Fig 1. Occurrence and epidemiology of animal and human BoDV-1 infections.

Genetically, BoDV-1 variants segregate into five distinct clusters (represented by different colors in the phylogenetic tree). Each cluster appears to be bound to confined regions in Germany, Switzerland, and Austria, where the viruses are maintained in infected bicolored white-toothed shrews (C. leucodon) serving as their natural reservoir. Persistently infected reservoir hosts stay apparently healthy and maintain the infection chain by shedding infectious virus. Accidental BoDV-1 transmissions to horses, sheep, humans, and other mammals result in often fatal immune-mediated encephalitis. In striking contrast to the reservoir host, the virus is restricted to the central nervous system in these accidental dead-end hosts that, thus, do not contribute to the spread of the virus. BoDV-1, Borna disease virus 1.

True human bornavirus infections resemble Borna disease in animals

In 2015, variegated squirrel bornavirus 1 (VSBV-1), a close relative of BoDV-1, was discovered in healthy exotic squirrels kept as pets in European holdings [12]. Surprisingly and sadly, at least four breeders and caretakers came down with lethal encephalitis apparently associated with infection by this novel virus [12, 13]. Thus, similar to BoVD-1, VSBV-1 does not seem to harm its reservoir host but might cause fatal Borna disease-like encephalitis upon transmission to other species. These alarming findings once again changed the view on the zoonotic potential of bornaviruses and prompted some clinicians to consider them in patients with severe encephalitis of unclear origin.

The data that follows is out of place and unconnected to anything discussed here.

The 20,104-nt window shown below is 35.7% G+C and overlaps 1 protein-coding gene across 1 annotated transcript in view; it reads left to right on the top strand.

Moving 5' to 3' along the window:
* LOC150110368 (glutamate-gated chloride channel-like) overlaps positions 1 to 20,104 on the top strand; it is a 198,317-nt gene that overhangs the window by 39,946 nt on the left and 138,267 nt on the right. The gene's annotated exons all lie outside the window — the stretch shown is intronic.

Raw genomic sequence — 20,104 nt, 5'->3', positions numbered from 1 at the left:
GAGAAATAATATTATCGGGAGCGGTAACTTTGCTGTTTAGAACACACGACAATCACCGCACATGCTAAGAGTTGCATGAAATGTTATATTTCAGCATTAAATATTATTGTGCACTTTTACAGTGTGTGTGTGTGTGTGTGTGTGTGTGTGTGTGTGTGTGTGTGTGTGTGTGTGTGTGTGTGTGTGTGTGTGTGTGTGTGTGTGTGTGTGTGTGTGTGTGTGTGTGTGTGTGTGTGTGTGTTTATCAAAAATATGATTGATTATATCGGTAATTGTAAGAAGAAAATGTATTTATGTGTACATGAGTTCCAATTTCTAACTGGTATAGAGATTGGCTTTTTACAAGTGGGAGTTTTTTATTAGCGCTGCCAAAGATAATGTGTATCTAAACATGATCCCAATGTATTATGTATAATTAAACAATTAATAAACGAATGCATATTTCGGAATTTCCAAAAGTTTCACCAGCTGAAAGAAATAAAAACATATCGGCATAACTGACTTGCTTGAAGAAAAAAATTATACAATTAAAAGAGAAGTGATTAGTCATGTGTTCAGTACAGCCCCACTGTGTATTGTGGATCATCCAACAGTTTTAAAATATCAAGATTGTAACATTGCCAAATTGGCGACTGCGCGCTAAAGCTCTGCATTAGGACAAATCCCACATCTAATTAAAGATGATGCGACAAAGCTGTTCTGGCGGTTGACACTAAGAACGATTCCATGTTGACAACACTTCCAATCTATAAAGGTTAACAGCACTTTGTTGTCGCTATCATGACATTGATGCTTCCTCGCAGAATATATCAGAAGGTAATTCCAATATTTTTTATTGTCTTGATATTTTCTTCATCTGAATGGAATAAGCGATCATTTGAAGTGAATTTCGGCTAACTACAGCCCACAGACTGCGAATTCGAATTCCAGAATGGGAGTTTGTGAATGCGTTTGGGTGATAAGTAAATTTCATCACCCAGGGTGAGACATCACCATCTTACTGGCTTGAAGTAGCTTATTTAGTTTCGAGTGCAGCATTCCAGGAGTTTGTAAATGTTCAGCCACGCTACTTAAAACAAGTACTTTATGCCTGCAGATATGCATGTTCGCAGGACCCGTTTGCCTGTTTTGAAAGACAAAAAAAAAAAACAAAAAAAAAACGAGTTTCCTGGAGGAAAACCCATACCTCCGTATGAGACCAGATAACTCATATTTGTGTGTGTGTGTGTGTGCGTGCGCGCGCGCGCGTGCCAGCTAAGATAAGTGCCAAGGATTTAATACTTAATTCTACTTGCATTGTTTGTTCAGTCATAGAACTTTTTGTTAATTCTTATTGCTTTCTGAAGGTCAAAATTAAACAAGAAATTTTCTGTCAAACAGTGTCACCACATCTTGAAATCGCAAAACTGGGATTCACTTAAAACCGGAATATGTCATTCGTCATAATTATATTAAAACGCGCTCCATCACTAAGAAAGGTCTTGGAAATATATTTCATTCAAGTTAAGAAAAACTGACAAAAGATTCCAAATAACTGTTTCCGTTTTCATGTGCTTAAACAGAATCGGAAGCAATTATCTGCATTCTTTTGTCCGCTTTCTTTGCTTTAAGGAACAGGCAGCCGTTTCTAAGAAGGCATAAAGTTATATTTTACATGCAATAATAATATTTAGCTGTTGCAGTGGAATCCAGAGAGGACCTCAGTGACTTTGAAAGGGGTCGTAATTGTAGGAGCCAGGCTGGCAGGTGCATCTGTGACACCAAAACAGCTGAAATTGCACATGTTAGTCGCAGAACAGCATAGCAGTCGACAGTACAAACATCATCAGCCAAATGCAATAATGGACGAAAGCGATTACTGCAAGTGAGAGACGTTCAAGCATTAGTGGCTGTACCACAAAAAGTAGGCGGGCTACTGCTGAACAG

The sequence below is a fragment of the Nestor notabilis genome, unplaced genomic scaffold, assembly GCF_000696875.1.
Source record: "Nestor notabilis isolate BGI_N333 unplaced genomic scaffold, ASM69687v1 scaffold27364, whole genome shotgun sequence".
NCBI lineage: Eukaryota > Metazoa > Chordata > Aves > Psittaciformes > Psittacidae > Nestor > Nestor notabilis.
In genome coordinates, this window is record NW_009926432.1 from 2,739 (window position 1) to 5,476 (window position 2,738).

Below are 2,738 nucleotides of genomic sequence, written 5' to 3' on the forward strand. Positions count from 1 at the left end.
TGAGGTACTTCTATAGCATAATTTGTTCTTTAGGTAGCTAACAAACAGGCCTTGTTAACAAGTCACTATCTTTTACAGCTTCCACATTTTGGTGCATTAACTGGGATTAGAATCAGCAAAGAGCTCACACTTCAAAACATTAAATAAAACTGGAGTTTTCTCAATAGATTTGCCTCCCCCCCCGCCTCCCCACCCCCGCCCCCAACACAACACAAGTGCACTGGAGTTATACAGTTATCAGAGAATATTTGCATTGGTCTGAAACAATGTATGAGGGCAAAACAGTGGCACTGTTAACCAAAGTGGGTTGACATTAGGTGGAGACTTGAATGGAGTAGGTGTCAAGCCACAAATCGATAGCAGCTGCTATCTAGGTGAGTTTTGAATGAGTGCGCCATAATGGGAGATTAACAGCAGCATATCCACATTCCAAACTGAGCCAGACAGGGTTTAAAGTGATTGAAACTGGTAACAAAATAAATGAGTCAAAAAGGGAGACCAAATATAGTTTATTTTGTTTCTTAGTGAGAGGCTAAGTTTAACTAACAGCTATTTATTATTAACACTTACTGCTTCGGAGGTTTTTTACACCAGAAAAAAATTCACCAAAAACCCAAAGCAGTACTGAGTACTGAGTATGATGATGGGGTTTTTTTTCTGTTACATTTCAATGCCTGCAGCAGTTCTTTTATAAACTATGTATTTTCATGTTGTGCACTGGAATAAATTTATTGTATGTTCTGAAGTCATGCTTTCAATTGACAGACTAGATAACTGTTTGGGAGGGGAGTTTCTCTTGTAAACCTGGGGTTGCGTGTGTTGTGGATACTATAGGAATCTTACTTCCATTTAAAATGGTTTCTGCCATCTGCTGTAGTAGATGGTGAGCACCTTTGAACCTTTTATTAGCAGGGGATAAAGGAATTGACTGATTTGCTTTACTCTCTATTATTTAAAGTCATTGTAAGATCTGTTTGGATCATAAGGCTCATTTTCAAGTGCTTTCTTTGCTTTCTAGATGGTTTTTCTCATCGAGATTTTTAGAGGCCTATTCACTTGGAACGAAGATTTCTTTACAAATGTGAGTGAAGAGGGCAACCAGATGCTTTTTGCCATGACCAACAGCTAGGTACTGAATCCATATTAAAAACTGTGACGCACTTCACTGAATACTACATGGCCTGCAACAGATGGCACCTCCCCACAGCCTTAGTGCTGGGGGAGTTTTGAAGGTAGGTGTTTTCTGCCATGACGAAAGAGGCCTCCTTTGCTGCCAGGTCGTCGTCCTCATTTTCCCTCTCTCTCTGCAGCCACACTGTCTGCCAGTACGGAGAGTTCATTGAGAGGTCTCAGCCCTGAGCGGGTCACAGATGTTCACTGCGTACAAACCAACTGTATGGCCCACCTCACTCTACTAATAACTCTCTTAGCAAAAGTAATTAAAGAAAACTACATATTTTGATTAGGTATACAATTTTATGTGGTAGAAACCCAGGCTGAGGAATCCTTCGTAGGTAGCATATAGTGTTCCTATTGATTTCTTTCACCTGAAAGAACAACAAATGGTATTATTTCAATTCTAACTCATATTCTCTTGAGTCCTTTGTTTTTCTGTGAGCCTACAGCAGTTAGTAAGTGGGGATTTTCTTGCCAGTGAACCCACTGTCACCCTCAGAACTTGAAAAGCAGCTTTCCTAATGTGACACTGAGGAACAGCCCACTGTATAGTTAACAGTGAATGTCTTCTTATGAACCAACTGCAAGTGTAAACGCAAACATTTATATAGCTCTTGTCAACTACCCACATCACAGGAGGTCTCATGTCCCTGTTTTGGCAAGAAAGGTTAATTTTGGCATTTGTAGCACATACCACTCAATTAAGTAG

This search was successful. Only three years after the discovery of VSBV-1, two independent groups in Germany simultaneously discovered the first human BoDV-1 infections in a total of five patients with encephalitis [1416]. Three of the patients had received an organ transplant from the same donor [14], while in two independent cases, previously healthy young persons were affected [15, 16]. All five cases were characterized by nonsuppurative encephalopathies that resembled Borna disease in horses and were fatal in three of the patients. In three patients, the disease included polyradiculoneuritis and started with the clinical presentation of Guillain-Barré syndrome [14, 16]. In contrast to the previously suspected “human bornavirus infections,” viral antigen and high levels of viral RNA were detected in the brains of all three deceased patients, and high titers of bornavirus-reactive antibodies were present in sera and cerebrospinal fluids. The organ donor and both independent patients originated from different endemic regions in Bavaria, Southern Germany. Whole-genome sequencing revealed that their viruses were most closely related to isolates obtained from horses, sheep, and shrews of the same regions [1416]. This is in good agreement with the view that humans, like horses and sheep, represent accidental dead-end hosts that can develop Borna disease-like encephalitis following BoDV-1 transmission from the local reservoir.